Who hasn’t heard about Ushahidi? That was the first question posed by Erik Hersman at his tech4Africa presentation today. Astoundingly, about 30% of the crowd raised their hands. My first thought was sheer disbelief – They don’t know about ushahidi? Where have they been?
I raised my eyebrows at Steve Vosloo who said – perhaps they’re mostly commercial companies; that’s why they don’t know anything about this small nonprofit that packs a powerful punch. The great thing is that after today’s session, a whole lot more people now know about Ushahidi – which, when you do learn more about it, is truly an incredible application.
Ushahidi defines itself as a small organization that dislikes hierarchy and being told what they can’t do, they question everything, embrace innovative thinking and take risks boldly. Their guiding values are openness, innovation, community.
When Ushahidi started, it went from concept to launch in a week. After the Kenyan elections on 27th December 2007, violence broke out in Kenyan communities unhappy about election results. A Kenyan blogger wrote “For the reconciliation process to occur at the local level, the truth of what happened will first have to come out”. And that began a creative process among friends and colleagues that saw the launch of Ushahidi on the 9th January 2008. The Ushahidi Platform allows anyone to gather distributed data via SMS, email or web and visualize it on a map or timeline.
From their successes, Erik shared some of what they learned in the process of setting it up:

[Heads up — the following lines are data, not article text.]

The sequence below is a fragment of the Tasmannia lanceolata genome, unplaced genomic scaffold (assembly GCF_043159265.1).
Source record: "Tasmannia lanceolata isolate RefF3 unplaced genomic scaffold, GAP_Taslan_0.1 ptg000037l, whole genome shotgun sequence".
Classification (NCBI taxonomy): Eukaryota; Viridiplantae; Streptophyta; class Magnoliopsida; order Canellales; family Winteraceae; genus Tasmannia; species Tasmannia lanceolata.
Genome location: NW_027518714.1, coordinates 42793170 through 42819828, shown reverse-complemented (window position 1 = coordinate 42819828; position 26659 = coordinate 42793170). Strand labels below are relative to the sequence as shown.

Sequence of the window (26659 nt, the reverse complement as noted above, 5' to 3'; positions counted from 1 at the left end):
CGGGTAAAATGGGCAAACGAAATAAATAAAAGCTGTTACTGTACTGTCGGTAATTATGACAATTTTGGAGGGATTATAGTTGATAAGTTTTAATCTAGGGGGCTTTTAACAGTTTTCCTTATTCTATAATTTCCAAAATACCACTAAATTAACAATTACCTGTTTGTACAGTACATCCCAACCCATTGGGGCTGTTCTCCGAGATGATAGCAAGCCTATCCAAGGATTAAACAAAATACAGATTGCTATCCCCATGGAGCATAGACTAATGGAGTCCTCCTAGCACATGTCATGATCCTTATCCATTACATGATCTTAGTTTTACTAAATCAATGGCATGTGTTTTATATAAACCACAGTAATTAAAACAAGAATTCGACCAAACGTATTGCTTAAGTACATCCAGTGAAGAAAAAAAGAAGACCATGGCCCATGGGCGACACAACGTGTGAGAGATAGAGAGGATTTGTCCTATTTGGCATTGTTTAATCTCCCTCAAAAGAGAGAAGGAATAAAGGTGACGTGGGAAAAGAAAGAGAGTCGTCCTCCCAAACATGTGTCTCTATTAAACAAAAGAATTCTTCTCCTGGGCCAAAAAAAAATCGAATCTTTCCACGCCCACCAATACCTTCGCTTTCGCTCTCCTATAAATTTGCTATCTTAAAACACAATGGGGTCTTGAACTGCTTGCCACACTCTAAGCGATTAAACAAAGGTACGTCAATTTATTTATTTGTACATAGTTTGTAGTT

– Keep focused (make ruthless, brutal decisions if you have to)
– Release early
– Doit yourself
– Community = success (if you can’t harness the community you won’t have success)
– Don’t wait for money, just do it
Erik hastened to add – remember that technology is only a tool. Some of Ushahidi’s biggest learning has come from failures – and they are open and willing to share this learning. Often we learn more from other people’s mistakes than their achievements.
They learned that there’s a difference between building technology, and deploying technology. Experience taught them that building the technology itself is only about 10% of the issue – the other 90% is about building the community and messaging around the technology.
From their failures, they learned the following lessons:
– Own your failures
– Fix your mistakes – and quickly
– Think differently but stay true to the spirit of your organization or community.
Erik’s overarching message was to remember these three things:
Technology does help in overcoming inefficiencies, but it takes people to make it happen
More people need to ask the hard questions that challenge the status quo
Africans can build world class software and we should expect nothing less
Ushahidi – if you haven’t heard about it yet, check it out. And watch this space, this is just the beginning of what crowdsourcing information can do in Africa.